Neo Geo CD
|This article needs additional citations for verification. (January 2008)|
The Neo Geo CD system
|Type||Video game console|
|CPU||Motorola 68000 running at 12 MHz|
|Predecessor||Neo Geo AES|
Neo Geo CD (ネオジオCD Neo Jio Shī Dī?) is a game console from SNK that was released in September 1994, four years after its cartridge-based equivalent, in an effort to reduce manufacturing costs. It is the second console of the Neo Geo family. The system was originally priced at US$300, or £399 in the UK. The unit's 1X CD-ROM drive was slow, making loading times very long as a result, with the system loading up to 56 Mbit of data with every load. Neo Geo CD game prices were low at $50, in contrast to Neo Geo AES game cartridges, which cost as much as $300. The system can also play Audio CDs. All three versions of the system have no region-lock.
Three versions of the Neo Geo CD were released:
- A "front-loading" version. Only distributed in Japan, 25,000 total units were built.
- A "top-loading" version. Marketed worldwide, it is the most common model.
- The Neo Geo CDZ. An upgraded, faster-loading version, this was also released in Japan only.
The CDZ was released on December 29, 1995 as the Japanese market replacement for SNK's previous efforts (the "front loader" and the "top loader"). The Neo Geo CD had met with limited success due to it being plagued with slow loading times that could vary from 30 to 60 seconds between loads, depending on the game. Although SNK's American home entertainment division quickly acknowledged that the system simply was incapable to compete with the 3D-able powerhouse systems of the day like Sega's Saturn and Sony's PlayStation, SNK corporate of Japan felt they could continue to maintain profitable sales in the Japanese home market by shortening the previous system's load-times.
Popular speculation suggests that SNK made several changes to the CD hardware to end up with the CDZ, with the most prominent rumor being that they increased the CD-ROM drive speed from 1x to 2x. The truth, however, is that the CDZ had a larger amount of cache. Though the CD-ROM motor in the CDZ may have been more efficient than the one in the original, it was still a 1x speed CD-ROM.
This version of the console has a design flaw that sometimes causes it to overheat after certain periods of time, breaking the console in the process and making it hard to repair. This is a result of a lack of ventilation in the cramped housing of the smaller unit and the inability to dissipate heat generated by the newer drive, which could damage the circuit board.
The CDZ was only officially sold in Japan during its production. However, its lack of a "region lock", and the fact that it could play older CD software, made it a popular import item for enthusiasts in both Europe and North America. Today they can be found sporadically on the internet, especially through auction sites such as eBay.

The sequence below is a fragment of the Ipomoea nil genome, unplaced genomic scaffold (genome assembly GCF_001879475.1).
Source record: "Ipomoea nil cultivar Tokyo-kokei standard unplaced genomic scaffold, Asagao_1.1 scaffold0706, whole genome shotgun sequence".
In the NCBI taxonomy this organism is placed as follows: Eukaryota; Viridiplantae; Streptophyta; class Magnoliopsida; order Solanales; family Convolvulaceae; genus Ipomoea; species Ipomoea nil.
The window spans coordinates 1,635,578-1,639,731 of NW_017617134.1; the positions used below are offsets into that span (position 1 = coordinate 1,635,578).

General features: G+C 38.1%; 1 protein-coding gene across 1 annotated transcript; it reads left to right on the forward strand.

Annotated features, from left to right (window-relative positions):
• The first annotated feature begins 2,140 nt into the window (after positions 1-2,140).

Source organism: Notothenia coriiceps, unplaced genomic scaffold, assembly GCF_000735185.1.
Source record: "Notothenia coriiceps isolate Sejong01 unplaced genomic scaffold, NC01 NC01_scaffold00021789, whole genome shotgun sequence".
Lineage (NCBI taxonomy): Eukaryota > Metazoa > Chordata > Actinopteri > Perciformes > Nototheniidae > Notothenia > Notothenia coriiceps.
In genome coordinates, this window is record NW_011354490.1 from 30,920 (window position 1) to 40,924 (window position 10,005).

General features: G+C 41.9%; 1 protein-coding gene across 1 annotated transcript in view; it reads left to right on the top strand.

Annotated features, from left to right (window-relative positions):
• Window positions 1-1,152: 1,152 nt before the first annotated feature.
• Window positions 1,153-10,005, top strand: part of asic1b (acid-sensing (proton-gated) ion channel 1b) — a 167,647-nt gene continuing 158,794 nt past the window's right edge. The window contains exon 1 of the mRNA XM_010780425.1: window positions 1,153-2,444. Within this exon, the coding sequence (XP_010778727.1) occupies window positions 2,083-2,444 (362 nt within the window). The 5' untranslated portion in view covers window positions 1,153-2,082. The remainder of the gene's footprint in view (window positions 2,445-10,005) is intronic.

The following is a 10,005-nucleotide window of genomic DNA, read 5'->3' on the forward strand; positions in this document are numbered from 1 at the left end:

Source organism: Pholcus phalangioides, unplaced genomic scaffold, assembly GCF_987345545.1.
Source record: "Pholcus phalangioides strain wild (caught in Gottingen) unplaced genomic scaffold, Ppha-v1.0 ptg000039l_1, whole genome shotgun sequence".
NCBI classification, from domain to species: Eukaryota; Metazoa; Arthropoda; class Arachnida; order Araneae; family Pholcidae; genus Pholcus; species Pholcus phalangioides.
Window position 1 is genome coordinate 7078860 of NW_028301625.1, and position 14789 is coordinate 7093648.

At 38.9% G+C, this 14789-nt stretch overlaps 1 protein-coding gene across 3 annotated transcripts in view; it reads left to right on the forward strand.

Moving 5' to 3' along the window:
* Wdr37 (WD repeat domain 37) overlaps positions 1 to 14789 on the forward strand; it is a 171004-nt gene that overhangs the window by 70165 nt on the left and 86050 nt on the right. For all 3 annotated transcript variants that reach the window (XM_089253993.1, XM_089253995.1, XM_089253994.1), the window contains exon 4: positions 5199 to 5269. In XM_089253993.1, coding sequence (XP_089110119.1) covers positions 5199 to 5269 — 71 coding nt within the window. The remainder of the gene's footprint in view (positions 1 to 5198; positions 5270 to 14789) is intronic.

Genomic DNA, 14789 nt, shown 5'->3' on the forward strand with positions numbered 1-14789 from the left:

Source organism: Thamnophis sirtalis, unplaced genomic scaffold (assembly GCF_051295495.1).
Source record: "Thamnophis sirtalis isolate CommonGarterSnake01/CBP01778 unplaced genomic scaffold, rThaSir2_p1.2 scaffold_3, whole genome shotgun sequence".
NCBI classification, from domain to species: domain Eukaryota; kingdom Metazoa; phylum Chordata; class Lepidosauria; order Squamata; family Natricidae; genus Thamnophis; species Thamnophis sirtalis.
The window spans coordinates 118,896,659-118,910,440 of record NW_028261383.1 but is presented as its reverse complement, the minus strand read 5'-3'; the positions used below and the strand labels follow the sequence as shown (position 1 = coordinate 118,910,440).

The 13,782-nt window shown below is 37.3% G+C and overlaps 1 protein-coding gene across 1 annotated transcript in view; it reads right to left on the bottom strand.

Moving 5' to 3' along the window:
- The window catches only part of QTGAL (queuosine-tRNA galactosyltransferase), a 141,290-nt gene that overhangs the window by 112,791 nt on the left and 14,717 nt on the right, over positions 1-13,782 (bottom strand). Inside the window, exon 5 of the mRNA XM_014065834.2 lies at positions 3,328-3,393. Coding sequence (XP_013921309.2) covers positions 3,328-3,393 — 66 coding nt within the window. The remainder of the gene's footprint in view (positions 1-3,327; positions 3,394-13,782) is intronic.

- Main Processor: Motorola 68000 running at 12 MHz
- Co-Processor: Zilog Z80 running at 4 MHz
- Colors On Screen: 4,096
- Colors Available: 65,536
- Resolution: 304 x 224
- Max Sprites: 384
- Max Sprite Size: 16 x 512
- Number of Planes: 3 (128 sprites per plane as the Neo Geo does not use bitmaps for its planes like with most game systems at the time)
The system is also capable of reading Redbook standard compact disc audio.
In addition to the multi-AV port (almost same one as used on the Sega Genesis model 1, though they are not interchangeable), all Neo Geo CD models had composite RCA A/V and S-Video out jacks on the rear of the console.
The CD system's 58 Mbit / 7 MB of RAM was split accordingly:
- 68000 Program Memory: 2 MB
- Fix Layer Memory: 128 KB
- Graphics Memory: 4 MB
- Sound Sample Memory: 1 MB
- Z80 Program Memory: 64 kB
- VRAM: 512Kb (For graphics attributes)
- SRAM: 2 KB (For high scores / general save data)
While the Neo Geo CD library consisted primarily of ports of MVS and AES titles, there were a few MVS arcade games which were not officially released for the Neo Geo AES and ported instead to the Neo Geo CD. These include Puzzle Bobble, Janshin Densetsu: Quest of Jongmaster (a Mahjong game also released for the PC Engine), Power Spikes II, Neo Drift Out: New Technology and Pleasure Goal: 5-on-5 Mini Soccer [Futsal: 5-on-5 Mini Soccer].
A few games which were unreleased in MVS and AES formats were also released exclusively for the Neo Geo CD. These include Ironclad: Tesshō Rusha [Chōtetsu Burikingā, BRIKIN'GER], Crossed Swords II, ZinTrick [Oshidashi Zintorikku], ADK World, Neo Geo CD Special, The King of Fighters '96 Neo Collection, Samurai Shodown RPG [Shinsetsu Samurai Spirits: Bushidō Retsuden] (an RPG spin-off of the Samurai Shodown series that also released for the PlayStation and Sega Saturn) and Idol-Mahjong Final Romance 2 (an arcade game which was not an MVS game, but was ported directly to the Neo Geo CD). Like for the MVS/AES, also for the Neo Geo CD were made of the exclusive unlicensed titles (Last Hope, Last Hope: Pink Bullets, Fast Striker, Gunlord, NEO XYX and Frog Feast), as well as some exclusive prototype and homebrewed games, which are:
- Bang^2 Busters [Bang Bang Busters] (Made by Visco in 2000. Released in 2010 for Neo Geo CD by N.C.I.);
- Treasure of the Caribbean [Caribe no Zaihō] (Made by Face in 1994. Released in 2011 for Neo Geo CD by N.C.I./Le Cortex).
- NGEM2K (Made by Blastar in 2006);
- Neo Pang (Made by CeL and published by NGF Dev. Inc. in 2010);
- Neo Puzzle League (Made by Blastar in 2006);
- Neo Thunder (Made by Sebastian Mihai and self-published in 2011);
- Time's UP! (Made by CeL and published by NGF Dev. Inc. in 2012.
- Frog Feast: Neo Geo CD cover.
- Neo Pang
- Neo Thunder
- Time's UP!
- NeoGeoCD.net – Dedicated to the Neo Geo CD System, Games, and Accessories: Neogeocd.net
- NeoGeoSoft.com: A complete software and artwork resource for the Neo Geo.